Back in Nov 2022, I initiated a post with the subject line–
NFE pivot - is there value or hope for value?
NFE pivot - is there value or hope for value? - Investment Analysis Clubs / Value Hounds - Motley Fool Community
There were updates to that post. But I think there is now as answer to the question.
Based on the most recent NFE earnings announcement, I think the answer is the latter. NFE’s pivot is a hope for value.
Why does HoHum say that? A number of reasons actually.
Per the prior post, NFE had placed a lot of emphasis on Fast LNG. And yet, per the Q4 2022 results, NFE announce that the schedule for the first Fast LNG asset has slipped two months. FWIW, that’s not even operations start-up. Instead of a March 2023 Mechanical completion date, the date slips two months to May 2023. That means there’s still sail time, hook-up, testing, etc, - all with their own issues (this is the first Fast LNG asset to go operational). Fast LNG remains an unproven technology.
Lots of question-marks on the timetable of the other four Fast LNG units. To throw more complexity into the narrative, the “platform” changes. Per the NFE Q3 report, first Fast LNG platform is two jack-up rigs. Second and third Fast LNG units are on fixed platforms, and fourth and fifth Fast LNG are on floater drilling rigs. In Q4 2022 report, no mention of Fast LNG units 2 - 5. The original schedule had late 2023 for a second unit.
Status of two Brazil projects.
When NFE acquired Hygo from Golar-Stonepeak JV, there seemed to be baby steps on at least one LNG terminal (Barcarena) and some initial discussions on the Santa Catarina terminal. More then two years later, it is still talk. Could Barcarena LNG terminal have a converted FSRU unit ready by Dec 2023? It could. But, I’m leaning towards no. The identified asset is an LNG carrier/tanker. Last I checked it was in the mid-Atlantic waters. Could a new, modern LNG tanker be delivered to a yard for FSRU conversion, and sail to Brazil within 9 months? I guess. Also, no idea on the FSRU plans for Santa Catarina (vessel should have been Golar Penguin conversion, but I don’t think that’s happening).
Q4 2022 Investor Presentation_vF (seekingalpha.com)
Lots of things have to go right for NFE for them to become a successful FLNG-related entity.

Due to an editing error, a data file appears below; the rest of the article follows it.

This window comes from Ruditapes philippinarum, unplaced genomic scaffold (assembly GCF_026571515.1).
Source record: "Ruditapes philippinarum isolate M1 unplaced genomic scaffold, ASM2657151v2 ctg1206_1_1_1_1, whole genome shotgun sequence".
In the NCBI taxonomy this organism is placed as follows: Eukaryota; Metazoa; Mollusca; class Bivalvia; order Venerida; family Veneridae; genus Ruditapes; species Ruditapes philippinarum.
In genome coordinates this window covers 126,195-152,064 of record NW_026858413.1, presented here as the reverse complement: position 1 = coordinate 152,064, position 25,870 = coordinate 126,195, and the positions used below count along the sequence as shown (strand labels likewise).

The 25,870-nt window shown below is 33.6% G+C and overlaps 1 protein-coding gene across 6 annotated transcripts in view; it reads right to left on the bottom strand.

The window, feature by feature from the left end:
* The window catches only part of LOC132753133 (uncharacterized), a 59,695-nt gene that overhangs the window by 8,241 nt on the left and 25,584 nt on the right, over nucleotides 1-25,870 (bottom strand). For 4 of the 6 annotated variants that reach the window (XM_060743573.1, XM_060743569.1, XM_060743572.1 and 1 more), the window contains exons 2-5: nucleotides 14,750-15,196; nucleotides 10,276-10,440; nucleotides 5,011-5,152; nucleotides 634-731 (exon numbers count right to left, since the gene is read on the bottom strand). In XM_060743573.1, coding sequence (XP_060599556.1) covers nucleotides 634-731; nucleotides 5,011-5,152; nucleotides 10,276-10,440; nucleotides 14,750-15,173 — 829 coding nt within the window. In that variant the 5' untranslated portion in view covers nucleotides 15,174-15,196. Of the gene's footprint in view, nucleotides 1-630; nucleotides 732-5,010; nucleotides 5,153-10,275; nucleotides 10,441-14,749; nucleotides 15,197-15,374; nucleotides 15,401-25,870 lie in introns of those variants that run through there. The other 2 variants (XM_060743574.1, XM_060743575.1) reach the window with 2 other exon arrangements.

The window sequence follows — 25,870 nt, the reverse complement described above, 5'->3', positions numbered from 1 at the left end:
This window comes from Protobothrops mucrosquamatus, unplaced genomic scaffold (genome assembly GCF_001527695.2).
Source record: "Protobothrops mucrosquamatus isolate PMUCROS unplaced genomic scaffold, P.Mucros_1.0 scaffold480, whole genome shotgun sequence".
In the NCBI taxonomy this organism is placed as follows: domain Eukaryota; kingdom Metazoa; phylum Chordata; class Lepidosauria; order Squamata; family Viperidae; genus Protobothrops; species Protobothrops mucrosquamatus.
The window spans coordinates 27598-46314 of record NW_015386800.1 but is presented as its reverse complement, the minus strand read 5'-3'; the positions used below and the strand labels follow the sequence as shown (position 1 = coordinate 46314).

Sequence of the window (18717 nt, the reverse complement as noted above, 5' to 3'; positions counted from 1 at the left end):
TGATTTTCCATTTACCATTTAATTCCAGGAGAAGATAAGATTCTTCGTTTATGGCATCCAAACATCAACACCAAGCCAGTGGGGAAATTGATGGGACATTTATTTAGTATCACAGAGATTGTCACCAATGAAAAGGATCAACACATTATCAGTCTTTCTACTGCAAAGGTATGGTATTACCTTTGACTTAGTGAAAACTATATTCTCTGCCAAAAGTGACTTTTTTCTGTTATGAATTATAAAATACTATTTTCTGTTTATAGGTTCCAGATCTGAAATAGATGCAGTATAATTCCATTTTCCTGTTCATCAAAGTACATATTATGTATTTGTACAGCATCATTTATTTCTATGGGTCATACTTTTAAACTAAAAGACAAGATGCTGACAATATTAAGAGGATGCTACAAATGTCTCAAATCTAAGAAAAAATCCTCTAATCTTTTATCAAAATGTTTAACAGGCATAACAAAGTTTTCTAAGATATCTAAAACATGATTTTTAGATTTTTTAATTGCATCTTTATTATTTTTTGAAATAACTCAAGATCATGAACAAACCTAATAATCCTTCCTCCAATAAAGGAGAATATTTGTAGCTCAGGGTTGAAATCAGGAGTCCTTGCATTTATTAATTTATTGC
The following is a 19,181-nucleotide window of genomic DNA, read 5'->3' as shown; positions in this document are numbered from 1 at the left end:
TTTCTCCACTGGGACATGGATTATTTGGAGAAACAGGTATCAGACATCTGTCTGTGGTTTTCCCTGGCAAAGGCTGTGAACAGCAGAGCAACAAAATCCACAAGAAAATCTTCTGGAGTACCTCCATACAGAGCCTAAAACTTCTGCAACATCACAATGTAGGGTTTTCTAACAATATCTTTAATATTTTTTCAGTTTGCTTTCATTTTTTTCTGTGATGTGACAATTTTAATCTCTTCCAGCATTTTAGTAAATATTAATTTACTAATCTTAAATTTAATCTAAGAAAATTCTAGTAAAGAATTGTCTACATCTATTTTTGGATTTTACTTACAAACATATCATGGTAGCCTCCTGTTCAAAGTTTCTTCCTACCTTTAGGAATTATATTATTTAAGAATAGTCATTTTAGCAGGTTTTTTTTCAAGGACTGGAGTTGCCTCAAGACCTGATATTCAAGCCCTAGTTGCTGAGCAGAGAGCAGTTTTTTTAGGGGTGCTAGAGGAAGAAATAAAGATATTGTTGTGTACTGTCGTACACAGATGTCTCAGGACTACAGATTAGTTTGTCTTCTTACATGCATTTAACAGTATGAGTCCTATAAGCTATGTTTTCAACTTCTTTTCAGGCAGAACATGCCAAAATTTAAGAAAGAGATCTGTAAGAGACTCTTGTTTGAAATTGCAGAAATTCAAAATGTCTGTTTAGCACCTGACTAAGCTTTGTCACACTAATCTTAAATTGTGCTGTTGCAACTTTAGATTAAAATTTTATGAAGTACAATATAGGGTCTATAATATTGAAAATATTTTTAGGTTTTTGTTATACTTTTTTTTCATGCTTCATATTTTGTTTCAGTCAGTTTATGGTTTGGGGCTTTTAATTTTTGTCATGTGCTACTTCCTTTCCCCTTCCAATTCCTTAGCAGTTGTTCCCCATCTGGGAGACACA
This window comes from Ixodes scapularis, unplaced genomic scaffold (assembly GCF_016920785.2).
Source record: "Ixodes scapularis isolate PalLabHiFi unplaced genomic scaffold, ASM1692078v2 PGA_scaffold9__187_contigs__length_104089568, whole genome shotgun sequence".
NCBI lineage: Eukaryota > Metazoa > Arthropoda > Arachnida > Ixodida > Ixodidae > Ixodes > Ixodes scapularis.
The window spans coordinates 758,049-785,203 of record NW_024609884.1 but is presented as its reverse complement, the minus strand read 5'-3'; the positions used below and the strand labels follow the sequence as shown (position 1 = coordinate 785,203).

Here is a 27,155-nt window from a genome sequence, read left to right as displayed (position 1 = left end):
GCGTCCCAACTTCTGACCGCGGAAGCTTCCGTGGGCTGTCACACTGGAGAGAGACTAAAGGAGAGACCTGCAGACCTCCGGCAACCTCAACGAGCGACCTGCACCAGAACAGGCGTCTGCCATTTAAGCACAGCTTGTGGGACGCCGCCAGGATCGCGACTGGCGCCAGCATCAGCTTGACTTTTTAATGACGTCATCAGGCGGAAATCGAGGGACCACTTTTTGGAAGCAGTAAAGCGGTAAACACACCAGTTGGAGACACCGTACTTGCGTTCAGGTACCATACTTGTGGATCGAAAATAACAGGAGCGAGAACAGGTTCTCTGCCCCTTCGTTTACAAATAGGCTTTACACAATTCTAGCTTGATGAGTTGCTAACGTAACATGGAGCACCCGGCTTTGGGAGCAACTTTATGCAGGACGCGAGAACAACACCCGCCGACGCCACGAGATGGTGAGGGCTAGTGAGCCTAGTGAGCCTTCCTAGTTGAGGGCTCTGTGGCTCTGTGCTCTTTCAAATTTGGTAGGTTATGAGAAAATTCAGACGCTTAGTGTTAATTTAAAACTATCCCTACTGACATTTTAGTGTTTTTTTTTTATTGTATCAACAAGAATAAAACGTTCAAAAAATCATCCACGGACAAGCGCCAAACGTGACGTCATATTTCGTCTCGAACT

Golar LNG (GLNG) are already a successful FLNG entity. They already have a very efficient and productive FLNG asset (FLNG Hilli). They are putting final touches on a second FLNG asset (FLNG Gimi).
Until Feb 2023, both companies benefitted from FLNG Hilli production. NFE monetized on their FLNG Hilli stake by selling the stake back to Golar LNG (GLNG). Short-term NFE gained from the monetization. I think the companies still have at least one project activity in common - Fortuna LNG.
As I think about it, let me grab the last sentence in #1, and make it
#4. Fast LNG remains an unproven technology.
And the reason being, Slide 24
NFE knew from the project conception, there would be an LNG storage component. If they are now saying there’s a FID on conversion of a modern LNG tanker to being an FSU (Floating Storage Unit), that’s both terrible project management as well as major project cost escalation. I mean, even given the tight project time frame, NFE did/does have options.
a. Golar Mazo - an older LNG tanker the company acquired via the Golar MLP (GMLP) acquisition.
b. NFE could have inquired about an older steam turbine vessel to serve as an FSU
If NFE move ahead with Penguin as FSU conversion, there is an additional cost (should I say, plus an opportunity cost?) Not sure, but Penguin is an LNG carrier currently generating revenue for NFE. So, if NFE take it out of service, and convert it into an FSU, that’s an opportunity cost, right?
NFE announced Q1 2023 results on 05/04
The pivot move adds another twist. NFE are certainly entertaining.
I left off with NFE selling assets the company acquired from either the Hygo or Golar MLP (GMLP) transactions. NFE had also decided to put a lot of focus on Floating Liquefication of Natural Gas (FLNG) activity via its Fast LNG projects. Five different projects were initially announced.
Now, the new twist. Project hiccups on Fast LNG 1 (Lakach field in Mexico waters) led to NFE rethinking things, Yes, NFE has gone ahead and ordered long lead items Fast LNG units 2 & 3. That’s nice. But, the modules are going to be assembled for each unit, but then transported to Altamira - a land destination! For those not familiar with Altamira, the site is a location that was originally planned as a Mexican LNG import terminal, and initially backed by two energy majors (Shell, Total) and Mitsui
Altamira LNG Terminal - Global Energy Monitor (gem.wiki)
New Fortress Energy Announces First Quarter 2023 Results | Seeking Alpha
Ok, so really what this means is that NFE uses the term FLNG differently than other industry participants. NFE - “we don’t need no steenkin’ floating platform or jack-up rig to produce LNG. NFE will produce LNG on land and then sell it to customers” That’s the plan for units 2 & 3.
Mentioned in the earnings call - FLNG capex only covers Units 1, 2, & 3. And the money already spent on rigs for units 4 & 5 (status now on hold).
What remains an unknown is the impact on margins from this operational change. Units 2 & 3 are supposed to come online during the 2nd half of 2024.
NFE also provided an update on its Blue/Green Hydrogen initiatives. The company expects to spin-off the business in the near future. Financial whales and I have been burned by renewable fuels ideas e.g Amyris (AMRS), in the past. So I have no interest in buying into NFE for a piece of that spin-off.